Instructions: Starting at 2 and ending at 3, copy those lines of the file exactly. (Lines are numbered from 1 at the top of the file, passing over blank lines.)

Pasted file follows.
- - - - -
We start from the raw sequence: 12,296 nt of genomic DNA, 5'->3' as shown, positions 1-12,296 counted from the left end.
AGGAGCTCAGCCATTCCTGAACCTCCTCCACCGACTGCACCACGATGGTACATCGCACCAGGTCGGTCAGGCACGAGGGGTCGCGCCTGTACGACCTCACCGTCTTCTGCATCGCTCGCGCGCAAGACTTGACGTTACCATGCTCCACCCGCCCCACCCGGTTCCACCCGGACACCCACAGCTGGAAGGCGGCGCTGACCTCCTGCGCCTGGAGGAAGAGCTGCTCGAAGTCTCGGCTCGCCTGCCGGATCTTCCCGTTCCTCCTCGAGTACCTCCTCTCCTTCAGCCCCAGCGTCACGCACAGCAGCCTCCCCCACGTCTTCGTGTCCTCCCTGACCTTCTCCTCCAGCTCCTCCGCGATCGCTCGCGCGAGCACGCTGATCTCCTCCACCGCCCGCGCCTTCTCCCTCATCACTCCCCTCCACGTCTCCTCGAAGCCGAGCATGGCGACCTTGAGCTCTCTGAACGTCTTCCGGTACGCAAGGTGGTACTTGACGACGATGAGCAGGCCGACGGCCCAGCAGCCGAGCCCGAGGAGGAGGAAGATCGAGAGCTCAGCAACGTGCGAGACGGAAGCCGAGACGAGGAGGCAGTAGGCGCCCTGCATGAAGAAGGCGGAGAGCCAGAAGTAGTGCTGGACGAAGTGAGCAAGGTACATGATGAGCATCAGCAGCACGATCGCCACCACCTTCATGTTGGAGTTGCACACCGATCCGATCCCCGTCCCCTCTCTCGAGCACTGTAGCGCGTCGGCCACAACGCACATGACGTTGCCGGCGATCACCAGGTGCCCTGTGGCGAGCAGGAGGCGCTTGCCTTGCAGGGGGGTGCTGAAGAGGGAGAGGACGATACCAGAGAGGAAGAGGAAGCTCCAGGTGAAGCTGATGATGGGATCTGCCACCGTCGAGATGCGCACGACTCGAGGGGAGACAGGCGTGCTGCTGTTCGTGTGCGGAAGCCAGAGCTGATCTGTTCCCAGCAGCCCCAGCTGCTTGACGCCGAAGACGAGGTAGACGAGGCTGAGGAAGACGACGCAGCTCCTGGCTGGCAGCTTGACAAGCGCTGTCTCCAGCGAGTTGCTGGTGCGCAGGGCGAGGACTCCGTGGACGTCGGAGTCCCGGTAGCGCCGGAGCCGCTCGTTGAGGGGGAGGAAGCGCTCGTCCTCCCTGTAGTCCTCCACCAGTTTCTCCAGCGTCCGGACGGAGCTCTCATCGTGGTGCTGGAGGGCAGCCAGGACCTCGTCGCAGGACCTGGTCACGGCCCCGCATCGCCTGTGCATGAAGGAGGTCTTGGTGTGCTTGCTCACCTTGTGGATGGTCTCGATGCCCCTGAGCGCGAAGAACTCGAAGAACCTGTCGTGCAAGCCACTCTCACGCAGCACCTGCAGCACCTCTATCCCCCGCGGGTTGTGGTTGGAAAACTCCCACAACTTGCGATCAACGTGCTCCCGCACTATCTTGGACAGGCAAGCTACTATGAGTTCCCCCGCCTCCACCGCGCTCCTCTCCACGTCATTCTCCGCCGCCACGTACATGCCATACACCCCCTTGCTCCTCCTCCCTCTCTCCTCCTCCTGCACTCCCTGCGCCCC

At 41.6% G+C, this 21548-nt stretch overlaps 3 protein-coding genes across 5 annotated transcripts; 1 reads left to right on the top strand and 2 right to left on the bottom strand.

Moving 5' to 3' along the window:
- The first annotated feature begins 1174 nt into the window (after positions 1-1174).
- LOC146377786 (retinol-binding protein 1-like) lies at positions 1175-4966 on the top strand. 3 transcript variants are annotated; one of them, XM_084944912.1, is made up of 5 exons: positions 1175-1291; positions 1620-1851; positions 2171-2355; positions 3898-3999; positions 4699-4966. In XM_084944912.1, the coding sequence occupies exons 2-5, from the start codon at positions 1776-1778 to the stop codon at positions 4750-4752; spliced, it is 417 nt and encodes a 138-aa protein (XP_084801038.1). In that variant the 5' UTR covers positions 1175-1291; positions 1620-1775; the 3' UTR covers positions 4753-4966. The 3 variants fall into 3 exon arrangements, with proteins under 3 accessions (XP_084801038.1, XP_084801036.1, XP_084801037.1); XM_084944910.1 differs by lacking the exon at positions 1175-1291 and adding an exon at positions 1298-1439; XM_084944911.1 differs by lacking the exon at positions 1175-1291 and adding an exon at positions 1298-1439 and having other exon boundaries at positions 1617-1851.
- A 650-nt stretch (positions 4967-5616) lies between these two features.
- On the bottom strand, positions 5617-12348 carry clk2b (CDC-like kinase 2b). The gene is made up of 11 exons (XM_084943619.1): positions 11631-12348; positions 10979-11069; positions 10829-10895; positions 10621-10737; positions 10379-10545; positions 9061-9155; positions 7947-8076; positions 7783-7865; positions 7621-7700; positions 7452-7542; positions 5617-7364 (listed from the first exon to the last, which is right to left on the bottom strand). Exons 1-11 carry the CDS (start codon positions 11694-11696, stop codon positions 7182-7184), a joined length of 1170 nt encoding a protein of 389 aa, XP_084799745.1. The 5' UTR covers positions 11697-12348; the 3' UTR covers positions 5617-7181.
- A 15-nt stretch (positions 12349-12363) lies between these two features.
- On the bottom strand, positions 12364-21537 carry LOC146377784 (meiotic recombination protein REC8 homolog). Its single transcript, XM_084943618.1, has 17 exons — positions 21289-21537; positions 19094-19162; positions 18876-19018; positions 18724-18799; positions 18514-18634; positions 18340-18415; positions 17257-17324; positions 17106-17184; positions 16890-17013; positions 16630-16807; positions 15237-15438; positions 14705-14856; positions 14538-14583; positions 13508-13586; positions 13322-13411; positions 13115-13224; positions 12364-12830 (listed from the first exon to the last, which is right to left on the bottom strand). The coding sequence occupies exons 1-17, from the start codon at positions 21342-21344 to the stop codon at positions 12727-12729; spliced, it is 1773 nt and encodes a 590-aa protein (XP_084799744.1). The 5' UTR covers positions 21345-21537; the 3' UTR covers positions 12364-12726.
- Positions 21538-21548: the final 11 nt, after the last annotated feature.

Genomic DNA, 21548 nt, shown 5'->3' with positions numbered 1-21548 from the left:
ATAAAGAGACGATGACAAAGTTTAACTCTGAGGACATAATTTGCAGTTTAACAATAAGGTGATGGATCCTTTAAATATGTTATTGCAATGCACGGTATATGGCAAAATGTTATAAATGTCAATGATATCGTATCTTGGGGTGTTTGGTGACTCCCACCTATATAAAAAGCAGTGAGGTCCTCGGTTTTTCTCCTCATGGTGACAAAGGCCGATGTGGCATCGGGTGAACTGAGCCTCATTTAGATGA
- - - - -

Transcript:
AGGAGCTCAGCCATTCCTGAACCTCCTCCACCGACTGCACCACGATGGTACATCGCACCAGGTCGGTCAGGCACGAGGGGTCGCGCCTGTACGACCTCACCGTCTTCTGCATCGCTCGCGCGCAAGACTTGACGTTACCATGCTCCACCCGCCCCACCCGGTTCCACCCGGACACCCACAGCTGGAAGGCGGCGCTGACCTCCTGCGCCTGGAGGAAGAGCTGCTCGAAGTCTCGGCTCGCCTGCCGGATCTTCCCGTTCCTCCTCGAGTACCTCCTCTCCTTCAGCCCCAGCGTCACGCACAGCAGCCTCCCCCACGTCTTCGTGTCCTCCCTGACCTTCTCCTCCAGCTCCTCCGCGATCGCTCGCGCGAGCACGCTGATCTCCTCCACCGCCCGCGCCTTCTCCCTCATCACTCCCCTCCACGTCTCCTCGAAGCCGAGCATGGCGACCTTGAGCTCTCTGAACGTCTTCCGGTACGCAAGGTGGTACTTGACGACGATGAGCAGGCCGACGGCCCAGCAGCCGAGCCCGAGGAGGAGGAAGATCGAGAGCTCAGCAACGTGCGAGACGGAAGCCGAGACGAGGAGGCAGTAGGCGCCCTGCATGAAGAAGGCGGAGAGCCAGAAGTAGTGCTGGACGAAGTGAGCAAGGTACATGATGAGCATCAGCAGCACGATCGCCACCACCTTCATGTTGGAGTTGCACACCGATCCGATCCCCGTCCCCTCTCTCGAGCACTGTAGCGCGTCGGCCACAACGCACATGACGTTGCCGGCGATCACCAGGTGCCCTGTGGCGAGCAGGAGGCGCTTGCCTTGCAGGGGGGTGCTGAAGAGGGAGAGGACGATACCAGAGAGGAAGAGGAAGCTCCAGGTGAAGCTGATGATGGGATCTGCCACCGTCGAGATGCGCACGACTCGAGGGGAGACAGGCGTGCTGCTGTTCGTGTGCGGAAGCCAGAGCTGATCTGTTCCCAGCAGCCCCAGCTGCTTGACGCCGAAGACGAGGTAGACGAGGCTGAGGAAGACGACGCAGCTCCTGGCTGGCAGCTTGACAAGCGCTGTCTCCAGCGAGTTGCTGGTGCGCAGGGCGAGGACTCCGTGGACGTCGGAGTCCCGGTAGCGCCGGAGCCGCTCGTTGAGGGGGAGGAAGCGCTCGTCCTCCCTGTAGTCCTCCACCAGTTTCTCCAGCGTCCGGACGGAGCTCTCATCGTGGTGCTGGAGGGCAGCCAGGACCTCGTCGCAGGACCTGGTCACGGCCCCGCATCGCCTGTGCATGAAGGAGGTCTTGGTGTGCTTGCTCACCTTGTGGATGGTCTCGATGCCCCTGAGCGCGAAGAACTCGAAGAACCTGTCGTGCAAGCCACTCTCACGCAGCACCTGCAGCACCTCTATCCCCCGCGGGTTGTGGTTGGAAAACTCCCACAACTTGCGATCAACGTGCTCCCGCACTATCTTGGACAGGCAAGCTACTATGAGTTCCCCCGCCTCCACCGCGCTCCTCTCCACGTCATTCTCCGCCGCCACGTACATGCCATACACCCCCTTGCTCCTCCTCCCTCTCTCCTCCTCCTGCACTCCCTGCGCCCC

At 41.6% G+C, this 21548-nt stretch overlaps 3 protein-coding genes across 5 annotated transcripts; 1 reads left to right on the top strand and 2 right to left on the bottom strand.